The Yankees were so eager to get rid of A.J. Burnett after last season that they picked up $20 million of the $33 million remaining on his contract so Pittsburgh would take him off their hands. Burnett’s Pirate career began inauspicious when he fouled a ball off his face early in spring training and fractured an orbital bone. Burnett missed several weeks and did not make his Pirate debut until April 21. In his third start, Burnett gave up 12 earned runs in 2 and 2/3 innings. Despite all that, it’s time to start thinking about picking up Burnett.
Turmoil in the Bronx
Burnett arrived in Pittsburgh with an enormous amount of baggage from his time with the Yankees. After a decent first season in pinstripes in 2009 (13-9, 4.04 ERA, 195 strikeouts, plus a win in the World Series), Burnett was awful in 2010 (5.26 ERA, 1.51 WHIP) and 2011 (5.15 ERA, 1.43 WHIP). And it was not because he was pitching in Yankee Stadium – in both years, his road ERA was over a run higher than his home ERA). Burnett injured his hand punching a glass door during one game and showed up with a mysterious black eye in another. The Yankees were only too happy to pay millions to send Burnett, now 35, packing.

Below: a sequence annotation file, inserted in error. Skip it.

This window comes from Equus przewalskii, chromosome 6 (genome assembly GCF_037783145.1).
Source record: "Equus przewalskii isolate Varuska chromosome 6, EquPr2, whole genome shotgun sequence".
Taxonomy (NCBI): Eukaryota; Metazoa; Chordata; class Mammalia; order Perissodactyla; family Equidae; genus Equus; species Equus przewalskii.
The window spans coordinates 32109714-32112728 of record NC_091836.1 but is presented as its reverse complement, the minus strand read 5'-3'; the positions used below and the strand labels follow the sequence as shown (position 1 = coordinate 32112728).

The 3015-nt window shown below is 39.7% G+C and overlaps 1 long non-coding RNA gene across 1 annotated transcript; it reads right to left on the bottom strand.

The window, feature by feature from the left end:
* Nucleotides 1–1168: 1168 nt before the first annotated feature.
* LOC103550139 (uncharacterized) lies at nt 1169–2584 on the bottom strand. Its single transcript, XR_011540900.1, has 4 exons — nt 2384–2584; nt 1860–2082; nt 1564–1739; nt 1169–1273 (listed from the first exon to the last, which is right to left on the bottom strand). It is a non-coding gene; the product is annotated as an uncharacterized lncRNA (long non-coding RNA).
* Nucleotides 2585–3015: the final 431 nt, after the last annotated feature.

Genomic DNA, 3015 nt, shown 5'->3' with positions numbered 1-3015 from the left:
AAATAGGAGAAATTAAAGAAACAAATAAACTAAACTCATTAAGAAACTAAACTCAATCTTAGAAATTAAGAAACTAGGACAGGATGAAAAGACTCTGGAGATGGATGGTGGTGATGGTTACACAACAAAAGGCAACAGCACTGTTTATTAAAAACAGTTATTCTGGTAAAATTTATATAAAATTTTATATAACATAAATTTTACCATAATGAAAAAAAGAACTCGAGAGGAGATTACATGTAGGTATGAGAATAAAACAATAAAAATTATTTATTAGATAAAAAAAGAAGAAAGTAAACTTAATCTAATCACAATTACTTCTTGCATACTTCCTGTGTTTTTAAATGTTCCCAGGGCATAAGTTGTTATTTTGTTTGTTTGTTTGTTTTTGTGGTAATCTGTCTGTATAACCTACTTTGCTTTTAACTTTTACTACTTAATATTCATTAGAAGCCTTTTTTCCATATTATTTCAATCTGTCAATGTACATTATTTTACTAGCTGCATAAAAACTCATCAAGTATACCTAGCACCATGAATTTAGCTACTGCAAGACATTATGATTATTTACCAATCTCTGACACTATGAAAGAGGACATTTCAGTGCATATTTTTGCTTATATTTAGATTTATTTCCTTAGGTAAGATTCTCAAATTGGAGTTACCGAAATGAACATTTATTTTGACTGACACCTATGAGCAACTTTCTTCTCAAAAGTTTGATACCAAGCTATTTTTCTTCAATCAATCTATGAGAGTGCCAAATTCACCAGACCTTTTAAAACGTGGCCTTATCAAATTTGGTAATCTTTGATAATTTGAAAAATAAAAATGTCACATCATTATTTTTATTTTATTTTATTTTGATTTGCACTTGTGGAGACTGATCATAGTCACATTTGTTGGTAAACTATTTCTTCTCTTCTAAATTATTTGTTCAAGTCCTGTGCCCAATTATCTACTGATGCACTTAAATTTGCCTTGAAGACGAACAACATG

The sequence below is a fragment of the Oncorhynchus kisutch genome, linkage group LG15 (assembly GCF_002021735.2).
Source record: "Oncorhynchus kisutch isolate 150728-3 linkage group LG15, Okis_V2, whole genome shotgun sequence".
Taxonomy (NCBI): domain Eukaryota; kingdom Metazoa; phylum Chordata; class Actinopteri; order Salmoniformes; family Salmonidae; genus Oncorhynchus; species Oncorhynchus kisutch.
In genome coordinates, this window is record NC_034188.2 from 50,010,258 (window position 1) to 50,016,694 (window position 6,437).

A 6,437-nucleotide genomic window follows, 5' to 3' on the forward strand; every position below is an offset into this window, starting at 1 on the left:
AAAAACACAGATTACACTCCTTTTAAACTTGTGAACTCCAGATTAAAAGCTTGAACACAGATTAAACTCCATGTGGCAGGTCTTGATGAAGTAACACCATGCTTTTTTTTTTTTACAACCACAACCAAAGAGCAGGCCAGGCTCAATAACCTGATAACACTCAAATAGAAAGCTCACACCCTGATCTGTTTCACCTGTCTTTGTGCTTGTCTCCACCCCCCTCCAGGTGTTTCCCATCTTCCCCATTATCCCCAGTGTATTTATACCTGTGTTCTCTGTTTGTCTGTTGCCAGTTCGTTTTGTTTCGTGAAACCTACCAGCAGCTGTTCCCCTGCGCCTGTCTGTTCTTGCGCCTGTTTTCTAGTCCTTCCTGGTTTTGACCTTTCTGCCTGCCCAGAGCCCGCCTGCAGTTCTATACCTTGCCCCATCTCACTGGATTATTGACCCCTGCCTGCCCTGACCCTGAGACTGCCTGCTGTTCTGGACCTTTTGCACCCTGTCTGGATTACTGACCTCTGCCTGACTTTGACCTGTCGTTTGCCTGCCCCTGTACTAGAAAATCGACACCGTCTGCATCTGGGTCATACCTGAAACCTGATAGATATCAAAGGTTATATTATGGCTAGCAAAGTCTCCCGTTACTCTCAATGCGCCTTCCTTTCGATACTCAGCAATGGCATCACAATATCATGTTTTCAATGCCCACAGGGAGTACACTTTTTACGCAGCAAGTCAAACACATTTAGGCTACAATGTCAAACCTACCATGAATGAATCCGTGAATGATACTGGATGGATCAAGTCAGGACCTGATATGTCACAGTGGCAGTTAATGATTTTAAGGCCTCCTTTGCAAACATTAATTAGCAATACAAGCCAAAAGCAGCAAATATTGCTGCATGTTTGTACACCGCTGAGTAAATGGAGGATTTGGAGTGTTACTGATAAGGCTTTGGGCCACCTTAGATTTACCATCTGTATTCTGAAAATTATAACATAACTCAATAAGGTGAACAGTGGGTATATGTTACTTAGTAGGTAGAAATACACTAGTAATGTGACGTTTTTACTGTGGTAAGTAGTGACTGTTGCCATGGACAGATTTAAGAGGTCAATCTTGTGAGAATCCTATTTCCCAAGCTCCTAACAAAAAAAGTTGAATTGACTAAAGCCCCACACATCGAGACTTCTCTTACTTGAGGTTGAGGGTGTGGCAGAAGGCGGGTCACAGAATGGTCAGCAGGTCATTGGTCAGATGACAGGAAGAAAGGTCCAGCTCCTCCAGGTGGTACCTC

Some thought that Burnett might do better away from the pressure of pitching for the Yankees. Burnett had enjoyed success previously with the Marlins and Blue Jays. When Burnett shut out the defending world champion Cardinals over seven innings in his first start for the Pirates, allowing just three hits and striking out seven, fantasy owners took notice. In his second start, Burnett allowed two runs in six innings against Atlanta, striking out eight, he began to be looked at as a potential sleeper.
12 earned runs
Then came that disastrous third start. This time, the Cardinals were ready. 12 earned runs. 12 hits. 2 2/3 innings. An ERA of 1.38 going into the game. After the game, an ERA of 8.04.
So much for Burnett the sleeper. You can’t have a guy on your team who might give up 12 runs, can you?
But in six starts since that debacle, Burnett has only given up a total of nine earned runs. As of June 5, his ERA is down to 3.76 and his WHIP is 1.29. Burnett has 50 strikeouts in 55 innings and only 18 walks.
If you take away that one awful start, Burnett’s numbers in his other eight starts are a 1.89 ERA and 1.11 WHIP.
Of course, you can’t pretend that 12-run start didn’t happen, but with Burnett’s performance since then, it’s time to at least think about giving him another chance.